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Hold your bets: Massachusetts Gaming Commissioners warn sports betting will take time

MGM_sports_lounge.jpg
Paul Tuthill
/
WAMC
MGM Springfield unveiled this sports viewing lounge in the casino in August 2021 with plans to set up a sportsbook there if sports wagering was legalized in Massachusetts.

Legal wagering is unlikely by kickoff of the football season

Gambling industry regulators in Massachusetts expect to take months to launch legal sports betting.

Meeting this week even before Gov. Charlie Baker put his anticipated signature on the sports wagering bill, the five members of the Massachusetts Gaming Commission, led by Chair Cathy Judd-Stein, sought to temper expectations about a quick start of the new betting industry pointing to a long regulatory road ahead.

“We won’t compromise the integrity of gaming and the quality of the product we are regulating,” said Judd-Stein.

Staffers at the Commission, who have been working to prepare in the event the legislature legalized sports betting, said writing and adopting new regulations could take 2-3 months. The process to apply for and receive a license to accept sports wagers could take 3-6 months.

Judd-Stein stressed the public needs to remain patient.

“At this very moment while that bill is on the governor’s desk there is no vehicle to place a legal sports wager in the Commonwealth of Massachusetts,” she said. “There are nefarious operators who may still seek to gain customers in this time of transition.”

Pointing to the advance work the Gaming Commission staff has done, State Senator Eric Lesser, the Longmeadow Democrat who was one of the lead negotiators on the sports wagering bill, said in an interview with WAMC that it will take a little time before the infrastructure is in place for legalized betting.

“But our hope is it could happen as soon as this fall,” Lesser said.

However, Commissioner Brad Hill said people should not get their hopes up that sports betting will be available in time for the fall football season.

“I’ve seen some quotes in the newspaper from the public and others that they hope to have this thing up and running in a very, very short amount of time,” Hill said. “And I just want the public to be clear, at least from my view, I’m not speaking for the whole Commission, but from my point of view, this is going to take a little longer than people probably anticipate. And I am okay with that.”

Five years after the U.S. Supreme Court ruled states could legalize sports wagering, the Massachusetts legislature passed a bill in the wee hours of the final day of formal legislative sessions for this year. All of the states that border Massachusetts, with the exception of Vermont, have legal sports betting up and running. Maine has authorized it.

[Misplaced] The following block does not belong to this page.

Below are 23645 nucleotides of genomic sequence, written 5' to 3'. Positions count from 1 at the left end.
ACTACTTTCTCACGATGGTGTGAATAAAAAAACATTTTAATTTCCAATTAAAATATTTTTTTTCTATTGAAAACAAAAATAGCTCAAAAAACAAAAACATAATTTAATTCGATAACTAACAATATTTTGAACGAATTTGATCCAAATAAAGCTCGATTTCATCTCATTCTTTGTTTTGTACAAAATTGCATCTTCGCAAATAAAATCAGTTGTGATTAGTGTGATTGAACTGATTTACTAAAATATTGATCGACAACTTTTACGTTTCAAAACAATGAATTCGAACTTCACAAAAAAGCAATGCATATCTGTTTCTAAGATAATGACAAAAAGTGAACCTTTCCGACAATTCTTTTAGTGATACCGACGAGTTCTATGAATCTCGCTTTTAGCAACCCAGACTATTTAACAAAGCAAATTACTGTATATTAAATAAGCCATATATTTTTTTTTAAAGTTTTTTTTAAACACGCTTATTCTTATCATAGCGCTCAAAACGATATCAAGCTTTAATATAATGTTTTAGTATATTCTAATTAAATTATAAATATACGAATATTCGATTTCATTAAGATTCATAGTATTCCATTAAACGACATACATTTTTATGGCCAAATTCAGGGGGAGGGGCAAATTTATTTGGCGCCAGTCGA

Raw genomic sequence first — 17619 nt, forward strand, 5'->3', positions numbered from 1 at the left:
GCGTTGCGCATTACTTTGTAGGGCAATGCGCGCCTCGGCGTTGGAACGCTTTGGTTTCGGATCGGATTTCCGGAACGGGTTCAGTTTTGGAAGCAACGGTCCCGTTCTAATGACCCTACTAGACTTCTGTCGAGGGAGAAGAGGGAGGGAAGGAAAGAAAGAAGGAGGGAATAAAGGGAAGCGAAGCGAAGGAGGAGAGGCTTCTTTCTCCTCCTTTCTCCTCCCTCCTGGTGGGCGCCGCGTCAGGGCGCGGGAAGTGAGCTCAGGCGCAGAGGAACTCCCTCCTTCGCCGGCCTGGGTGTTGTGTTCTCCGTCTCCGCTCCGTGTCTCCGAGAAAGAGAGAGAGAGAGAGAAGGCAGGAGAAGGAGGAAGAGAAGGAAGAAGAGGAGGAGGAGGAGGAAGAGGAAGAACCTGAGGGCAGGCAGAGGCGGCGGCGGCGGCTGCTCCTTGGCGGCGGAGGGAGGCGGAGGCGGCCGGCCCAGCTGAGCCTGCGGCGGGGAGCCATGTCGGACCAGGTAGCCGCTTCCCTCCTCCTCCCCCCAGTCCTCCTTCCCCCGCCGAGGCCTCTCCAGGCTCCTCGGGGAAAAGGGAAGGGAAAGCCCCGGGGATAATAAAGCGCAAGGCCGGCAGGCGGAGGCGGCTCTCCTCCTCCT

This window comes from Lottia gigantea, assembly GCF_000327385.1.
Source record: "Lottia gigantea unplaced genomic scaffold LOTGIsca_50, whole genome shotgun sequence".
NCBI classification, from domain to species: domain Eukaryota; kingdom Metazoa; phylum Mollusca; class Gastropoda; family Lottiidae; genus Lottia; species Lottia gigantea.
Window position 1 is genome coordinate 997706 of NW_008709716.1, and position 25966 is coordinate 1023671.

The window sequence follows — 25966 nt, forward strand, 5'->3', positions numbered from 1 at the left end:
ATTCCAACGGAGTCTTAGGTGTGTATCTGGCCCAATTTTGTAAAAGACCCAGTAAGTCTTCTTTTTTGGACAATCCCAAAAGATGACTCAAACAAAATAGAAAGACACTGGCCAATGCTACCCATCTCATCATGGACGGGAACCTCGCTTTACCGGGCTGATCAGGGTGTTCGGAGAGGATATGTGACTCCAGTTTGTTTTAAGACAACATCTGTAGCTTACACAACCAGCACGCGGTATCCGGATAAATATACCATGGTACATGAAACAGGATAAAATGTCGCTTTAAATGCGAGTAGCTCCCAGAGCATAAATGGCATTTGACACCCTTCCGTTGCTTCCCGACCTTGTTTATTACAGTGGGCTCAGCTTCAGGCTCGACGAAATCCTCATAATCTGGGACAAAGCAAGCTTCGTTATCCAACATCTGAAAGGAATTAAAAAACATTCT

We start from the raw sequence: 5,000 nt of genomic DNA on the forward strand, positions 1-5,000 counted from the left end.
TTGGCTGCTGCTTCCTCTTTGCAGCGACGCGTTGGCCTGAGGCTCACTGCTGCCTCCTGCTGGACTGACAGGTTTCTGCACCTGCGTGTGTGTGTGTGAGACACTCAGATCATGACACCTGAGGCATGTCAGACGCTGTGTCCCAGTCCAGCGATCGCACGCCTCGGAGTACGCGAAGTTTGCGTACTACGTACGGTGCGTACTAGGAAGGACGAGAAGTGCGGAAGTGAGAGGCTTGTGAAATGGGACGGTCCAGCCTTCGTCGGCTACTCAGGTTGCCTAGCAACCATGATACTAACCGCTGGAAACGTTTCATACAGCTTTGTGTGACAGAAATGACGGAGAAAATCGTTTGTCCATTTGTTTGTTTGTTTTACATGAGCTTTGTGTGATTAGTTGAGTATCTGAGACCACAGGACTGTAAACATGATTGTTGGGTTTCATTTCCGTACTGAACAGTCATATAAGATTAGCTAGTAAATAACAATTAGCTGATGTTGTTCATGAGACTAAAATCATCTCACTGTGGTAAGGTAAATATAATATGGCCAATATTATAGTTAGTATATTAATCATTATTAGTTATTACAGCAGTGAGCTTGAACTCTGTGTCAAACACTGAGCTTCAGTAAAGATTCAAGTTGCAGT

The bill calls for the Gaming Commission to issue licenses for sportsbooks at the state’s casinos and horse racetracks, and to license through competitive bids up to seven mobile betting platforms. It requires a feasibility report by the end of the year on putting sports betting kiosks in restaurants and bars.

Because the casino and racetrack operators have already gone through an extensive vetting process by the Commission, the expectation is that they would be licensed to take sports bets before the mobile-only businesses.

MGM Springfield has already built out a location in the casino for a sportsbook. Chris Kelly, MGM Springfield President, said the company is “thrilled” a sports betting bill finally passed the legislature.

“This new industry will allow Massachusetts to repatriate the revenue and jobs currently being lost to neighboring states and the illegal betting market,” Kelly said. “We look forward to providing local sports fans an immersive, world-class sports watching and betting experience in our sports lounge along with a VIP viewing area within TAP Sports Bar.”

Judd-Stein said the casino and track operators will be invited to public roundtables to discuss their plans for sports betting.

Paul Tuthill is WAMC’s Pioneer Valley Bureau Chief. He’s been covering news, everything from politics and government corruption to natural disasters and the arts, in western Massachusetts since 2007. Before joining WAMC, Paul was a reporter and anchor at WRKO in Boston. He was news director for more than a decade at WTAG in Worcester. Paul has won more than two dozen Associated Press Broadcast Awards. He won an Edward R. Murrow award for reporting on veterans’ healthcare for WAMC in 2011. Born and raised in western New York, Paul did his first radio reporting while he was a student at the University of Rochester.